1. Bounties that do not include the crime of murder can always be paid off at security contacts.



    With this proposal, I would be able to hatchbreak potentially valuable cargo from a mission runnner and cause them to fail their mission and take a REP hit.

    The consequence for me would be an Assault bounty (~400cr) which I could easily pay off at the security contact in that system.

    As an outlaw player who wants a bit of challenge, thought and planning involved in my gameplay, this seems very soft. I'm sure my poor mission-running victim would agree!

    Please consider this carefully.

  3. #3
    You simply should not be able to pay off a Bounty in a system that you are wanted in; Bounties are a Kill Warrant and in a land where loitoring results in destruction diluting that negates the whole crime and punishment.

    An example of why this is a terrible idea is take piracy; I could sit, interdict and steal loads of high value cargo from NPCs and Players, maybe even disabling their shields, thrusters, life support etc then return to the station, sneak in PAY my bounties and then I'm free to sell my goods and start over.

    We do not need another Focused Feedback thread - we had about 4 weeks of discussion already.

    All that needs to happen is restore Outfitting in non-wanted jurisdictions and have the cleaning bill upfront. Job done. No need for anything else.

    I do like the idea of having a visible indicator that could perhaps be a visual clue that a player is a murderer though.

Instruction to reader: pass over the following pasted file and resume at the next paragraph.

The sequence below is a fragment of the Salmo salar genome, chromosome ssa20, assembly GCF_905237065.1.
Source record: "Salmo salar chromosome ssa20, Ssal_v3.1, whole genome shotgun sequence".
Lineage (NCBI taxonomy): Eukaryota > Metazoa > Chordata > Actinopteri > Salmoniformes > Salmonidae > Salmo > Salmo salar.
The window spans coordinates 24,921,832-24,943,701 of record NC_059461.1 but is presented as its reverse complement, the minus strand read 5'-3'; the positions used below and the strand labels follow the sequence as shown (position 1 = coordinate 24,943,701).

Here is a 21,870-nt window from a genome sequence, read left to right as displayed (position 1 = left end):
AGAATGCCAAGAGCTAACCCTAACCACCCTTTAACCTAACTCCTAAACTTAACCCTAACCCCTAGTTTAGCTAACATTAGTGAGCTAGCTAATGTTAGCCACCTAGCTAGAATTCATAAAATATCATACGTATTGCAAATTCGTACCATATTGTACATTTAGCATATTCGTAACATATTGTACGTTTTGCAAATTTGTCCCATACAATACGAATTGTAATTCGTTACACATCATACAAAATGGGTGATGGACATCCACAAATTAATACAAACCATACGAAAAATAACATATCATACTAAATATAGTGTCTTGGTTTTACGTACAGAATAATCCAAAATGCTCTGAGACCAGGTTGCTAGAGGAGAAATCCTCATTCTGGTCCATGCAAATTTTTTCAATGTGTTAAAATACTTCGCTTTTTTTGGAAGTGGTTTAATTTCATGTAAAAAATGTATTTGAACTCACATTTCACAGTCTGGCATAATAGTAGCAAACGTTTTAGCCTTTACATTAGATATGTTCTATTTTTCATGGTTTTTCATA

4. #4
    This seems like a good and reasonable simplification. It gives more granularity to hoe crimes are treated, and I guess you could build on this in the future with three levels of crime now.
    Misdemeanour
    Minor felony
    Major felony

    This is fully supported.

    I assume that bounties gained by killing skimmers and trespassing are included in the set that is payable at the security contact.

    Edit: Maybe one thing to consider is for Minor felony bounties to only be payable in Anarchies. (Security is more lax and prone to "corruption")
    Disregard, not going to work.
    But making it slightly more difficult than just paying off a fine should be considered.

  5. #5
    Despite the much whinged about downsides there was a lot to be said for the version of the cleaning ship/modules mechanic that required you to visit an Anarchy so how about a compromise where the system works as above but in an Anarchy the costs are lower say 4% in an Anarchy and 6% outside.
    However the module fees are unrelated to the level of your criminality perhaps the percentage cost of cleaning could be varied by the size of your current bounties by adding 1% of the bounty price to the cost of cleaning.

    The two stage bounty system looks promising.

  6. #6
    Hot ships / modules suggestion is reasonable.